“How are you doing? We’re The Music,” announces singer Robert Harvey, before the band begins their set opening for Incubus at the Blue Cross Arena on Nov. 6.

There is no way that anyone could have prepared me for the seven-song set list that the band, coming from Leeds, United Kingdom, would put forth, including songs like “Freedom Fighter, “One People,” the all-captivating to the point of spirituality, “Bleed from Within” and the dance-inspiring track, “Peace.” The Music ripped through their set list like it was their show, not submitting to their remedial status as the opening band. Their inspiring performance set the stage well for Incubus’ performance.

It’s difficult to believe that the band first formed in 1999, as Harvey, guitarist Adam Nutter, bassist Stuart Coleman and drummer Phil Jordan played with dominance over their crowd, wheeling their audience into their world of distortion, echo, dance and emotion, with the ability of longtime bands like Green Day and the Dave Matthews Band.

Throughout the show, Harvey would break into dance, far more intricate than simply moving his feet about the stage – he displayed full coordination and rhythm, exemplifying that the music was not only captivated his being, but further engulfed the audience.

By moving around the stage and communicating to his other band mates through dance, any individual in the crowd was able to realize that the band has chemistry – they do not play idly, but incorporate one another into their live performance and blatantly have fun. With such enthusiasm started by Harvey, and proliferated by the rest of the band, it would take a lot of restraint to feel unconnected to the four bodies elevated on the stage.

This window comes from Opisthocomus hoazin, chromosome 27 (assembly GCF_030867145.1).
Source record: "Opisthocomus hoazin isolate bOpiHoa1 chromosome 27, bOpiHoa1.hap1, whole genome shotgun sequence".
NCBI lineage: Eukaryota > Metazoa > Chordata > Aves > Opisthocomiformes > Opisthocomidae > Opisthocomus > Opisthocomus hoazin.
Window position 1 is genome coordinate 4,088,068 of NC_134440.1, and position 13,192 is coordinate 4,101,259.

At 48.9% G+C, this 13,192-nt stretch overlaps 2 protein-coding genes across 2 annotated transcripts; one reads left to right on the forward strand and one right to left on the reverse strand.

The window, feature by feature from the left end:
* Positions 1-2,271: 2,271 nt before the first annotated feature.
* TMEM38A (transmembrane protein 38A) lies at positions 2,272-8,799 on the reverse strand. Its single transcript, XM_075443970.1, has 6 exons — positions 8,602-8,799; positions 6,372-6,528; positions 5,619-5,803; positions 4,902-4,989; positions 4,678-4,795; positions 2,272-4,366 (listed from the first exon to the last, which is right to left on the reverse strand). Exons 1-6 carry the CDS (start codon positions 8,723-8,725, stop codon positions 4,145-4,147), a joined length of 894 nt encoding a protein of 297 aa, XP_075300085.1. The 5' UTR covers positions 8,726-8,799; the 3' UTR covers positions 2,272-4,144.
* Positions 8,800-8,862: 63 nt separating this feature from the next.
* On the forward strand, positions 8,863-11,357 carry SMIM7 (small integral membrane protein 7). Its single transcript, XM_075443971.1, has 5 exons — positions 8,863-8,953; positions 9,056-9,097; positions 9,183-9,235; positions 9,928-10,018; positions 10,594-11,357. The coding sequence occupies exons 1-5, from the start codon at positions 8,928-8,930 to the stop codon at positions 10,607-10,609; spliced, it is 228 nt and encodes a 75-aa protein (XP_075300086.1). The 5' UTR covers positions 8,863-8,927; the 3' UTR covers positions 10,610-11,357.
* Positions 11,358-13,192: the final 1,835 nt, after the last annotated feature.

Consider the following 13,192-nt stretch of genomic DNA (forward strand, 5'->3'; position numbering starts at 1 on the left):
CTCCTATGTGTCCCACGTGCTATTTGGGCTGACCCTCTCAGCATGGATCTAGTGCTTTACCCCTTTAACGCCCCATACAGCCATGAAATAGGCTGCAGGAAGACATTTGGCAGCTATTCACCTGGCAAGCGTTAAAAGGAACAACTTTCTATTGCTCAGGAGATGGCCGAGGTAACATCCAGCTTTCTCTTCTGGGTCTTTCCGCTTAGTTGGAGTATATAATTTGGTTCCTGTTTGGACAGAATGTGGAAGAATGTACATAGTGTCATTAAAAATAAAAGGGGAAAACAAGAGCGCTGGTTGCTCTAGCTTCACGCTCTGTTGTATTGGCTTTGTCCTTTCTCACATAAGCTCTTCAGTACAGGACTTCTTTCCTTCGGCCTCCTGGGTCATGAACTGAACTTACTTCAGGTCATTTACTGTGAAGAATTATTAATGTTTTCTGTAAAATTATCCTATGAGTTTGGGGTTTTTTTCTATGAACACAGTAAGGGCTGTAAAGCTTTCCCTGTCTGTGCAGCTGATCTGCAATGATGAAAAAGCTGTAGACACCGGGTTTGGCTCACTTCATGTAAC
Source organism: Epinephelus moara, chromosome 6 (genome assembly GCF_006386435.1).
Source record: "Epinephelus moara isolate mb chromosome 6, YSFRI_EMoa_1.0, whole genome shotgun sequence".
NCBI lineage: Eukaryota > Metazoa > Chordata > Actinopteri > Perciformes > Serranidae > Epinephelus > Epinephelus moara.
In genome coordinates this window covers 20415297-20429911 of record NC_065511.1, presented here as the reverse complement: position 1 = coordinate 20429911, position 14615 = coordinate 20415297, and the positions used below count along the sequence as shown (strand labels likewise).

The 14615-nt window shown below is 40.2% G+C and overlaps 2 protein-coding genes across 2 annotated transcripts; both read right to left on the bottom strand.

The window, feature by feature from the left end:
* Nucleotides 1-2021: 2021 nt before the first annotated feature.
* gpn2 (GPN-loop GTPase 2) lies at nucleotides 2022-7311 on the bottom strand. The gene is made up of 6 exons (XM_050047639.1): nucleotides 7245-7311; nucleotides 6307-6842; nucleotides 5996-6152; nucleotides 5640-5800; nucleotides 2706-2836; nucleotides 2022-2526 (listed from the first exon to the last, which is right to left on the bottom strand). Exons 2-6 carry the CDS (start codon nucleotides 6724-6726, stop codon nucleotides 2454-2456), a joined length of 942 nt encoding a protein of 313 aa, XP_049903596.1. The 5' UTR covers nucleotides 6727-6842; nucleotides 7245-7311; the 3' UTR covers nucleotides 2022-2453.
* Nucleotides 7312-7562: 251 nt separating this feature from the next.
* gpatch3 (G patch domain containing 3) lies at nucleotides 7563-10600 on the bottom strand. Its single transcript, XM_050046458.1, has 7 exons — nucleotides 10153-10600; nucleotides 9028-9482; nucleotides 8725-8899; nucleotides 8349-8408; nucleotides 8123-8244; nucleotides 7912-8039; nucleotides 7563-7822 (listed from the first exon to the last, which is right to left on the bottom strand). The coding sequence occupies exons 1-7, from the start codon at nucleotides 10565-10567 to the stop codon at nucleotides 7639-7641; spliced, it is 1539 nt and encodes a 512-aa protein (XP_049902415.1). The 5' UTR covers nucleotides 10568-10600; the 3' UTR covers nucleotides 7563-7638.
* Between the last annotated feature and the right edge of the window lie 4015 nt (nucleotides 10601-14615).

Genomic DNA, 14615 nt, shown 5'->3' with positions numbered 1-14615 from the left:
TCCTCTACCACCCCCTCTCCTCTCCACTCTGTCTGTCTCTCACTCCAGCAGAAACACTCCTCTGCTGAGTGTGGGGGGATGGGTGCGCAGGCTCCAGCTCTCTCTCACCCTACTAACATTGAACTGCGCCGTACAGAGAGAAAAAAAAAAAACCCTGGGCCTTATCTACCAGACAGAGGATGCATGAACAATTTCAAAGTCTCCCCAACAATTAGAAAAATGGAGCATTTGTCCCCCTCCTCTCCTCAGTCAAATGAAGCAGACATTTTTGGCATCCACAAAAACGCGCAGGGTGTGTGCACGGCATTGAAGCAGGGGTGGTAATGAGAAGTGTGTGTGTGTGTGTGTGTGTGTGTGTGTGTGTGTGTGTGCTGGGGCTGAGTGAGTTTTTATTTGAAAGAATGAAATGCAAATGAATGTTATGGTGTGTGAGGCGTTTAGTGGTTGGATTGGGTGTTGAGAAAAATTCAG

The UK music publication NME defined their new album, produced by American Brendan O’Brian, “Welcome to the North,” as “colossal” and “unafraid to take on the three giants of epic rock – Led Zep, U2 and Jane’s Addiction.” There is something in The Music that appeals to everyone, as their failure to fit into one genre is precisely what makes them unique, and noted as one of the most important bands today.

The Music illustrated the diversity of their music at Blue Cross, where they not only proved to be enthusiastic and effective performers, but demonstrated their musical ability, most notably throughout “Bleed from Within,” during which Coleman strays from his bass and plays a side drum kit, while Harvey also adopts a percussion instrument.

Harvey continually thanks the audience throughout the show, which communication not only allows the crowd to feel connected to the band, but further lets them know that The Music truly is appreciative of their attention.

The Music does not just show talent in their recorded music, but their incredible stage presence and gift of performing, even to a large arena crowd, makes them one of the best live bands that I have ever seen.

Katz can be reached at


UR Softball continues dominance with sweeps of Alfred University and Ithaca College

The Yellowjackets swept Alfred University on the road Thursday, winning both games by a score of 5–4.

Zumba in medicine, the unexpected crossover

Each year at URMC, a new cohort of unsuspecting pediatrics residents get a crash course. “There are no mistakes in Zumba,” Gellin says.

Riseup with Riseman

“I decided to make one for fun — really poor quality — and I put it on my Instagram just to see how people would react," Riseman said.